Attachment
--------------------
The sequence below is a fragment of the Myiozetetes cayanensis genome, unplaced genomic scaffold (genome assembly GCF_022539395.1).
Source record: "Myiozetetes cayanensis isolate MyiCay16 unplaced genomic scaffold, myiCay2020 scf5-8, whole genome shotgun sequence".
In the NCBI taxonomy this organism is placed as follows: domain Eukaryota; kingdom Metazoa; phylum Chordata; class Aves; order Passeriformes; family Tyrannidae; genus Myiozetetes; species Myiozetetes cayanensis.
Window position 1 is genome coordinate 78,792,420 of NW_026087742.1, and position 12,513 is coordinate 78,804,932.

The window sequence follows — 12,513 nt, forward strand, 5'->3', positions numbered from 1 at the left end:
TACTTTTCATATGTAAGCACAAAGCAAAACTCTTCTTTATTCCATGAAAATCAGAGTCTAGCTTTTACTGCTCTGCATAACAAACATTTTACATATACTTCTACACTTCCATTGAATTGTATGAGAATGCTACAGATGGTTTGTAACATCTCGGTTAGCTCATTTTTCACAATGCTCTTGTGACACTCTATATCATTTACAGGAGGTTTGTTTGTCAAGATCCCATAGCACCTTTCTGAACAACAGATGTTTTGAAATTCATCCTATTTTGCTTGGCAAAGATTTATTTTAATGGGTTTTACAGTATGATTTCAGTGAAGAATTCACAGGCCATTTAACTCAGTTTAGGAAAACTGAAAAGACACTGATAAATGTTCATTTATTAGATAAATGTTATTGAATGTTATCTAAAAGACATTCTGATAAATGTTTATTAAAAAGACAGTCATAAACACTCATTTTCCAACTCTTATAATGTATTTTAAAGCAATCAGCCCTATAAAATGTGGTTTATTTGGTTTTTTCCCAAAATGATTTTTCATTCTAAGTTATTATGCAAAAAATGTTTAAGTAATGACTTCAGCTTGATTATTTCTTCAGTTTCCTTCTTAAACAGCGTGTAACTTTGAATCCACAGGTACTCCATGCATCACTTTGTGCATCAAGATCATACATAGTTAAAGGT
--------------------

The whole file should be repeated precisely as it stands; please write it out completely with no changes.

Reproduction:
The sequence below is a fragment of the Myiozetetes cayanensis genome, unplaced genomic scaffold (genome assembly GCF_022539395.1).
Source record: "Myiozetetes cayanensis isolate MyiCay16 unplaced genomic scaffold, myiCay2020 scf5-8, whole genome shotgun sequence".
In the NCBI taxonomy this organism is placed as follows: domain Eukaryota; kingdom Metazoa; phylum Chordata; class Aves; order Passeriformes; family Tyrannidae; genus Myiozetetes; species Myiozetetes cayanensis.
Window position 1 is genome coordinate 78,792,420 of NW_026087742.1, and position 12,513 is coordinate 78,804,932.

The window sequence follows — 12,513 nt, forward strand, 5'->3', positions numbered from 1 at the left end:
TACTTTTCATATGTAAGCACAAAGCAAAACTCTTCTTTATTCCATGAAAATCAGAGTCTAGCTTTTACTGCTCTGCATAACAAACATTTTACATATACTTCTACACTTCCATTGAATTGTATGAGAATGCTACAGATGGTTTGTAACATCTCGGTTAGCTCATTTTTCACAATGCTCTTGTGACACTCTATATCATTTACAGGAGGTTTGTTTGTCAAGATCCCATAGCACCTTTCTGAACAACAGATGTTTTGAAATTCATCCTATTTTGCTTGGCAAAGATTTATTTTAATGGGTTTTACAGTATGATTTCAGTGAAGAATTCACAGGCCATTTAACTCAGTTTAGGAAAACTGAAAAGACACTGATAAATGTTCATTTATTAGATAAATGTTATTGAATGTTATCTAAAAGACATTCTGATAAATGTTTATTAAAAAGACAGTCATAAACACTCATTTTCCAACTCTTATAATGTATTTTAAAGCAATCAGCCCTATAAAATGTGGTTTATTTGGTTTTTTCCCAAAATGATTTTTCATTCTAAGTTATTATGCAAAAAATGTTTAAGTAATGACTTCAGCTTGATTATTTCTTCAGTTTCCTTCTTAAACAGCGTGTAACTTTGAATCCACAGGTACTCCATGCATCACTTTGTGCATCAAGATCATACATAGTTAAAGGT